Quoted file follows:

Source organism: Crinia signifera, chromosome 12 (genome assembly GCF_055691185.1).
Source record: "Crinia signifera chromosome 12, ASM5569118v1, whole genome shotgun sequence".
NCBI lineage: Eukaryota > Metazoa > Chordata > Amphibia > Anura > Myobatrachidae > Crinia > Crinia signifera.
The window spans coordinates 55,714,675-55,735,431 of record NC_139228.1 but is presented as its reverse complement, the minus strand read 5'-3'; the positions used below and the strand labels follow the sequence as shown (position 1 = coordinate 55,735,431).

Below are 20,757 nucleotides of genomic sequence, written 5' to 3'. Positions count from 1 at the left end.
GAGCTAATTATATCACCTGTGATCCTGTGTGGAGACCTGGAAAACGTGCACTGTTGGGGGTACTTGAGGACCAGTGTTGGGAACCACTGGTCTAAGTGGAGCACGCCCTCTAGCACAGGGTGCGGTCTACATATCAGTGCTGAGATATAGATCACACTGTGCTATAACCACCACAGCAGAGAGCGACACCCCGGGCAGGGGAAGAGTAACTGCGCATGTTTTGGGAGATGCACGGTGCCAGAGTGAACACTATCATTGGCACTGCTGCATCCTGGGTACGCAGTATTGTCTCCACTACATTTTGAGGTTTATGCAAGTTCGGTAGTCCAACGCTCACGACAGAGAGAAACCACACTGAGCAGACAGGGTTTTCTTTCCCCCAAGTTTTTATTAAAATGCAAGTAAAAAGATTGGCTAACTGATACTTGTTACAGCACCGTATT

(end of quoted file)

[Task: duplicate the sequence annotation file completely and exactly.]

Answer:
Source organism: Crinia signifera, chromosome 12 (genome assembly GCF_055691185.1).
Source record: "Crinia signifera chromosome 12, ASM5569118v1, whole genome shotgun sequence".
NCBI lineage: Eukaryota > Metazoa > Chordata > Amphibia > Anura > Myobatrachidae > Crinia > Crinia signifera.
The window spans coordinates 55,714,675-55,735,431 of record NC_139228.1 but is presented as its reverse complement, the minus strand read 5'-3'; the positions used below and the strand labels follow the sequence as shown (position 1 = coordinate 55,735,431).

Below are 20,757 nucleotides of genomic sequence, written 5' to 3'. Positions count from 1 at the left end.
GAGCTAATTATATCACCTGTGATCCTGTGTGGAGACCTGGAAAACGTGCACTGTTGGGGGTACTTGAGGACCAGTGTTGGGAACCACTGGTCTAAGTGGAGCACGCCCTCTAGCACAGGGTGCGGTCTACATATCAGTGCTGAGATATAGATCACACTGTGCTATAACCACCACAGCAGAGAGCGACACCCCGGGCAGGGGAAGAGTAACTGCGCATGTTTTGGGAGATGCACGGTGCCAGAGTGAACACTATCATTGGCACTGCTGCATCCTGGGTACGCAGTATTGTCTCCACTACATTTTGAGGTTTATGCAAGTTCGGTAGTCCAACGCTCACGACAGAGAGAAACCACACTGAGCAGACAGGGTTTTCTTTCCCCCAAGTTTTTATTAAAATGCAAGTAAAAAGATTGGCTAACTGATACTTGTTACAGCACCGTATT